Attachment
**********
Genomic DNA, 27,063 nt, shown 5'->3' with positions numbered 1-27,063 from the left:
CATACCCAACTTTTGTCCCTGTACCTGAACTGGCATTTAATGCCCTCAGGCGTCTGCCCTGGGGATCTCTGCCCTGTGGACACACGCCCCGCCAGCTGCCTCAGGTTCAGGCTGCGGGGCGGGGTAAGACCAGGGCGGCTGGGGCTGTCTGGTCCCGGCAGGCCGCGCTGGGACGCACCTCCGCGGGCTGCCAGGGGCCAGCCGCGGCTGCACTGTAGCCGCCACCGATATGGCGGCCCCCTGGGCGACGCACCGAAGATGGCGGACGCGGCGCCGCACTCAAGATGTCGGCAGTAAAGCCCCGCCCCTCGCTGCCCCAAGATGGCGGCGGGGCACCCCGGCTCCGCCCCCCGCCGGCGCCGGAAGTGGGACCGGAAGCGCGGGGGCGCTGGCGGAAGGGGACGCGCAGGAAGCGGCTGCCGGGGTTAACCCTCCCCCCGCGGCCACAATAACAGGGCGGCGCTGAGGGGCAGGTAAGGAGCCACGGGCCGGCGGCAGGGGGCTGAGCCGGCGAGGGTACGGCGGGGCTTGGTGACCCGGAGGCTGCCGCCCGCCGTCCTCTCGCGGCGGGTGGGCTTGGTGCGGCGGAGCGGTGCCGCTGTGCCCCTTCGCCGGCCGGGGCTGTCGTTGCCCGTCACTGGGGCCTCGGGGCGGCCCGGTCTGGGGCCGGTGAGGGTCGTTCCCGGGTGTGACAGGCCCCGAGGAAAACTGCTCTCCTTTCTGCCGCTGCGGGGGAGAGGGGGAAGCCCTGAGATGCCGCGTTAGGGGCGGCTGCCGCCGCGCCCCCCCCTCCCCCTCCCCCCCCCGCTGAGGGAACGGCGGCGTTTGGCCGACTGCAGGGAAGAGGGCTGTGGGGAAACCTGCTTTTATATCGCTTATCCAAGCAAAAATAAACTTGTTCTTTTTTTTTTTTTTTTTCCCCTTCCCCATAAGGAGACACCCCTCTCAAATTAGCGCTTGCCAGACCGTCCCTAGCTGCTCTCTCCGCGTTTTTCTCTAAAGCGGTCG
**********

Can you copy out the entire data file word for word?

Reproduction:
Genomic DNA, 27,063 nt, shown 5'->3' with positions numbered 1-27,063 from the left:
CATACCCAACTTTTGTCCCTGTACCTGAACTGGCATTTAATGCCCTCAGGCGTCTGCCCTGGGGATCTCTGCCCTGTGGACACACGCCCCGCCAGCTGCCTCAGGTTCAGGCTGCGGGGCGGGGTAAGACCAGGGCGGCTGGGGCTGTCTGGTCCCGGCAGGCCGCGCTGGGACGCACCTCCGCGGGCTGCCAGGGGCCAGCCGCGGCTGCACTGTAGCCGCCACCGATATGGCGGCCCCCTGGGCGACGCACCGAAGATGGCGGACGCGGCGCCGCACTCAAGATGTCGGCAGTAAAGCCCCGCCCCTCGCTGCCCCAAGATGGCGGCGGGGCACCCCGGCTCCGCCCCCCGCCGGCGCCGGAAGTGGGACCGGAAGCGCGGGGGCGCTGGCGGAAGGGGACGCGCAGGAAGCGGCTGCCGGGGTTAACCCTCCCCCCGCGGCCACAATAACAGGGCGGCGCTGAGGGGCAGGTAAGGAGCCACGGGCCGGCGGCAGGGGGCTGAGCCGGCGAGGGTACGGCGGGGCTTGGTGACCCGGAGGCTGCCGCCCGCCGTCCTCTCGCGGCGGGTGGGCTTGGTGCGGCGGAGCGGTGCCGCTGTGCCCCTTCGCCGGCCGGGGCTGTCGTTGCCCGTCACTGGGGCCTCGGGGCGGCCCGGTCTGGGGCCGGTGAGGGTCGTTCCCGGGTGTGACAGGCCCCGAGGAAAACTGCTCTCCTTTCTGCCGCTGCGGGGGAGAGGGGGAAGCCCTGAGATGCCGCGTTAGGGGCGGCTGCCGCCGCGCCCCCCCCTCCCCCTCCCCCCCCCGCTGAGGGAACGGCGGCGTTTGGCCGACTGCAGGGAAGAGGGCTGTGGGGAAACCTGCTTTTATATCGCTTATCCAAGCAAAAATAAACTTGTTCTTTTTTTTTTTTTTTTTCCCCTTCCCCATAAGGAGACACCCCTCTCAAATTAGCGCTTGCCAGACCGTCCCTAGCTGCTCTCTCCGCGTTTTTCTCTAAAGCGGTCG